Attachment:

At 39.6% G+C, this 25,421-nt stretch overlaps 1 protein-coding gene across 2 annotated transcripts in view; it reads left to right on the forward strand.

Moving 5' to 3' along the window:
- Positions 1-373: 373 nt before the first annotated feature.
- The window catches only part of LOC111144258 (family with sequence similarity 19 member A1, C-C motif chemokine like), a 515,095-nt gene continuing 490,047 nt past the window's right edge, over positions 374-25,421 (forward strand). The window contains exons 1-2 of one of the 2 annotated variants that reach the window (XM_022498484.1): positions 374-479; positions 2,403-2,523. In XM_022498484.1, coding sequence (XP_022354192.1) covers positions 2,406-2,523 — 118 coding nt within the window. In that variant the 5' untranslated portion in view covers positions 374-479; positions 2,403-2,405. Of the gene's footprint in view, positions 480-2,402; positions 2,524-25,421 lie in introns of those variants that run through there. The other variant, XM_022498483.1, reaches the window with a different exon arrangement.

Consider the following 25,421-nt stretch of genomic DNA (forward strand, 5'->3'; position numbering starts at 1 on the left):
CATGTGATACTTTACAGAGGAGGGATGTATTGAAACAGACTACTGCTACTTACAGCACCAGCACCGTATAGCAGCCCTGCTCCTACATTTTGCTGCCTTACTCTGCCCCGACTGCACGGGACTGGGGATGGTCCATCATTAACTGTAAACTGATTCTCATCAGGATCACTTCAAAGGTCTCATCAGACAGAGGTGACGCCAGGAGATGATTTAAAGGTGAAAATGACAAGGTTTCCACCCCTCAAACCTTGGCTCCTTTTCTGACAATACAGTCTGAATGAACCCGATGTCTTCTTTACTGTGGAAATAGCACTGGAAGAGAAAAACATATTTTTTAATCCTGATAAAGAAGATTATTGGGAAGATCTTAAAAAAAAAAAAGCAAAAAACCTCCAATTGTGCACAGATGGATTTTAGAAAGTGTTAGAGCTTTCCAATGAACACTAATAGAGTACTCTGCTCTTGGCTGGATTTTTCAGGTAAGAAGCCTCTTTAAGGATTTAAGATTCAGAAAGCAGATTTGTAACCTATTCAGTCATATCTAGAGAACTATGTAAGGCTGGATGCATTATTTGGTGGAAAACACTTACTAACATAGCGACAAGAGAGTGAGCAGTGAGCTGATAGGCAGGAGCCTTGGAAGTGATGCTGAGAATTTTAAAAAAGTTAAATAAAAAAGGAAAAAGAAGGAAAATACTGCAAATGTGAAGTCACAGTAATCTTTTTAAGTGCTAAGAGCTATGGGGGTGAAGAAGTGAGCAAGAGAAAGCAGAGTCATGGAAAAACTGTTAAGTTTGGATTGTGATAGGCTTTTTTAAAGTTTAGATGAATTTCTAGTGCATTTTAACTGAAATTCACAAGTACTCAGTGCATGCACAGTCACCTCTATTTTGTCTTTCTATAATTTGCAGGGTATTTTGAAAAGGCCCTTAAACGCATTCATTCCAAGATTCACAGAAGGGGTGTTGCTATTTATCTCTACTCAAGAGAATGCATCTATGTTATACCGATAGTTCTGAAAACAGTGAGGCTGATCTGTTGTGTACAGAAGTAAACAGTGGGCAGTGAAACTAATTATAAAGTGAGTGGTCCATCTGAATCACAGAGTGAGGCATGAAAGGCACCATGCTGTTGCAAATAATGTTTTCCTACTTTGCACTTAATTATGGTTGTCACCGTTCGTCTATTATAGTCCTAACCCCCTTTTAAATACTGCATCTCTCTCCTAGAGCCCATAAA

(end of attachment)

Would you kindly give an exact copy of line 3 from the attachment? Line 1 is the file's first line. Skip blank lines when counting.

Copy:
- Positions 1-373: 373 nt before the first annotated feature.